Why the voice search revolution will weed out the weak
A different kind of search calls for an updated strategy, writes Hailee Sosnowski of marketing agency BKV.
Editor's note: The following is a guest post from Hailee Sosnowski, a Paid Search Planner at marketing agency BKV.
It’s getting real in the world of voice search.
It may have taken a few years for the novelty of Siri to wear off and for people to really figure out how to use voice search, but Samsung’s launch of Bixby will rapidly put voice search capabilities into the hands of millions of more consumers. Couple that with Alexa and Cortana and it’s easy to see that we are accelerating quickly toward a Jetsons or Star Trek world where getting something is as easy as verbally asking your computer for it.
Of course, like every other technological advance, a lot has to happen behind the scenes before that happens and there will be clear winners and losers. But make no mistake that the change is already well underway. ComScore estimates that half of all internet searches will be conducted by voice within three years and Tractica predicts that 1.8 billion people will use digital assistants by 2021. These numbers are generalized — the implications could be even larger for shopping behaviors and the impact on retailers swift.
A different kind of search calls for a different SEM strategy
People search differently verbally than they do when using a keyboard. A traditional search for women's tennis shoes online might only involve the keywords "women's tennis shoes," whereas a voice search is more likely to be a full sentence along the lines of, "where can I find a pair of women's tennis shoes suitable for jogging under $100 near me?"
Understanding this difference is key for retailers as they hone in on the long-tail phrases that lead to sales instead of worrying about an endless stream of variations on a few keywords that competitors are also vying for. Every phrase that you anticipate converting consumers will also need a highly specific landing page that shows the search query was understood and processed. If the above search example sends the consumer to a pair of shoes that cost $250, shoes made for walking, or merchandise in Kansas City when she is in Seattle, you can consider her as good as lost forever.
Accuracy is vital when it comes to search engine marketing on voice search. Consumers are less likely to search through results after conducting a voice search and in the case of screenless devices like Amazon’s Echo, only the first result is read.
Gartner predicts that 30% of all internet searching is going to take place on screenless devices by 2020 — that’s hundreds of millions of searches where there is no prize for second place. In the world of voice search, appearing on the first page of search results or even in the top three isn’t enough — you’ve got to be first. Getting there is directly related to your ability to predict the voice search terms most likely to lead consumers to you.
The second coming of brick-and-mortar
Headlines about retailers shutting down their physical stores paints a pretty doom and gloom picture of the future of brick-and-mortar retail, but consider that almost half of all voice searches conducted from mobile devices include the phrase "near me." Those consumers are not looking for a retailer that will pack up an item, ship it to them and have it on their doorstep in two days — they are looking for a place where they can buy an item right now.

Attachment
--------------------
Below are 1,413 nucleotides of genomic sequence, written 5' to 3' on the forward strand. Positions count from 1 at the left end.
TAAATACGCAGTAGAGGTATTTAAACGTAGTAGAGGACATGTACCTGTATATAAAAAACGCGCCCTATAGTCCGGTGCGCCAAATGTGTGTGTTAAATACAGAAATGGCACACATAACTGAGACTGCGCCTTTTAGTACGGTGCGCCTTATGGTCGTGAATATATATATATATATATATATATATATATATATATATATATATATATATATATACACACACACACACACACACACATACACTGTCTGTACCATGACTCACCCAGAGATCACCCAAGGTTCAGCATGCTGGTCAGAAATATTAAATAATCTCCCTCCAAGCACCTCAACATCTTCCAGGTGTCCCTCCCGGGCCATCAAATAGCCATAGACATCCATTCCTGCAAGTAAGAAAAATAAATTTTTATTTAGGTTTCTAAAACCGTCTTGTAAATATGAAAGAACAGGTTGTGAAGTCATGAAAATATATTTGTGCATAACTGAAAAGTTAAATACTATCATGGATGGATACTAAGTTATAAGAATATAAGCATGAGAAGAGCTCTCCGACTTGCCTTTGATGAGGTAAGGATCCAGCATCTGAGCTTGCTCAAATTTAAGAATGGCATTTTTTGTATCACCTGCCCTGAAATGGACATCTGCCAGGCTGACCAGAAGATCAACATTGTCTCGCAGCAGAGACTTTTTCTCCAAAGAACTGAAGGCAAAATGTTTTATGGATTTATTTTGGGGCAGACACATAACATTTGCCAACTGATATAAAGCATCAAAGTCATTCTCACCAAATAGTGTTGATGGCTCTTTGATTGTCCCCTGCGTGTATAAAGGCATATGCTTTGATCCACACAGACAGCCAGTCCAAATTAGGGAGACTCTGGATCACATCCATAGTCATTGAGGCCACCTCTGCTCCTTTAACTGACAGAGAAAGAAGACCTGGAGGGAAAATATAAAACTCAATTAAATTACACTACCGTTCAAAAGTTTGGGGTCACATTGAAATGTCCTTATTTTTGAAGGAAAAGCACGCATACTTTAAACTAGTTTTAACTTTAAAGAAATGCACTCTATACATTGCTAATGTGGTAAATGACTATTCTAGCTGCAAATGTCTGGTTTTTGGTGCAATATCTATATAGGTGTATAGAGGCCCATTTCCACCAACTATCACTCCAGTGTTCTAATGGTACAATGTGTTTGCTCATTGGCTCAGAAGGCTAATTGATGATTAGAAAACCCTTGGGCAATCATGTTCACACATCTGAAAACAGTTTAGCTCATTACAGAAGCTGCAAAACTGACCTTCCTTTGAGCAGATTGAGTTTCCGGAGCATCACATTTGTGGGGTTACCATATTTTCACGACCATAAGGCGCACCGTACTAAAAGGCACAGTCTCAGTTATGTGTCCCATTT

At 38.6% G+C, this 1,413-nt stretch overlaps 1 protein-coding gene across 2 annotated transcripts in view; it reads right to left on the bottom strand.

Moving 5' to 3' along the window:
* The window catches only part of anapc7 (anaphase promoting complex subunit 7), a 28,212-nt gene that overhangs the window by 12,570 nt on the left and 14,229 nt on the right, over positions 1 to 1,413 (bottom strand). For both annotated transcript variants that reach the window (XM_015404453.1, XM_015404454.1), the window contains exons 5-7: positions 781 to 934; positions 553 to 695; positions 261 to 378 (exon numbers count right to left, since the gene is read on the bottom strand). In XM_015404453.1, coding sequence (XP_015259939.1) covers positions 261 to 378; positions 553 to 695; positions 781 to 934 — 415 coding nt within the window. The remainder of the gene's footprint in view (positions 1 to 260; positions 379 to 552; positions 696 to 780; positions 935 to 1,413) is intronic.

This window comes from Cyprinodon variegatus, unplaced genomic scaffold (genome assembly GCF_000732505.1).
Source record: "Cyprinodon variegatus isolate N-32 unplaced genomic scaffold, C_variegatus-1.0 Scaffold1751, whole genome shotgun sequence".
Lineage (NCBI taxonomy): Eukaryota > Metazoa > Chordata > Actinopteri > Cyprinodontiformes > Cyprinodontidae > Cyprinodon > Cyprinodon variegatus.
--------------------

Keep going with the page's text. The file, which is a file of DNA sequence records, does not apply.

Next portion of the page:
Tapping into consumer searches that are conducted close to every brick-and-mortar location provides new opportunity for retailers to capture the immediate gratification of consumers that are already mobile. For consumers at home in their pajamas or at work using computers, ordering online and waiting a day or two for an item to arrive may seem like the most convenient option. But think about mobile search. For a consumer that is already out and about, taking a five minute detour to a nearby store may be preferable. Reaching those consumers effectively will be key to preserving, and even increasing, brick-and-mortar sales moving forward.
Getting into the heads of consumers is key
There are infinite ways to ask the same question, so how do you know which phrases to target when building a search engine strategy around voice search?
The first thing is to ask yourself what types of questions are most likely to lead to a sale. In the shoe example, the question that begins with "where can I find" is an excellent one to target because the consumer is actively looking for a product. Chasing after a question like, "are tennis shoes under $100 any good?" will not lead to as many conversions because consumers that ask that question are not ready to buy yet.
Once you have identified the types of questions most likely to lead to a sale, dive right in and do some test searches to stratify what is already returning results for you versus your competitors. Then review search query reports to determine how actual customers are already using voice search. Are there any areas where you need to dedicate the most resources to improve right away, or can you take your time and develop a pliable strategy that can roll out and be adjusted as necessary? The answer to that question will depend on the merchandise you sell and the demographics of your target audience.
It’s almost impossible to read an article about a retailer closing stores today without reading some quote from an executive blaming e-commerce and changing customer shopping behaviors. In the next several years, expect to see a shift to retailers that failed to understand the way consumers shop using devices that implement voice search. Those that fail to turn up on Bixby, Google Now, Alexa, Cortana, Siri and whatever new digital assistant comes next will face massive challenges ahead.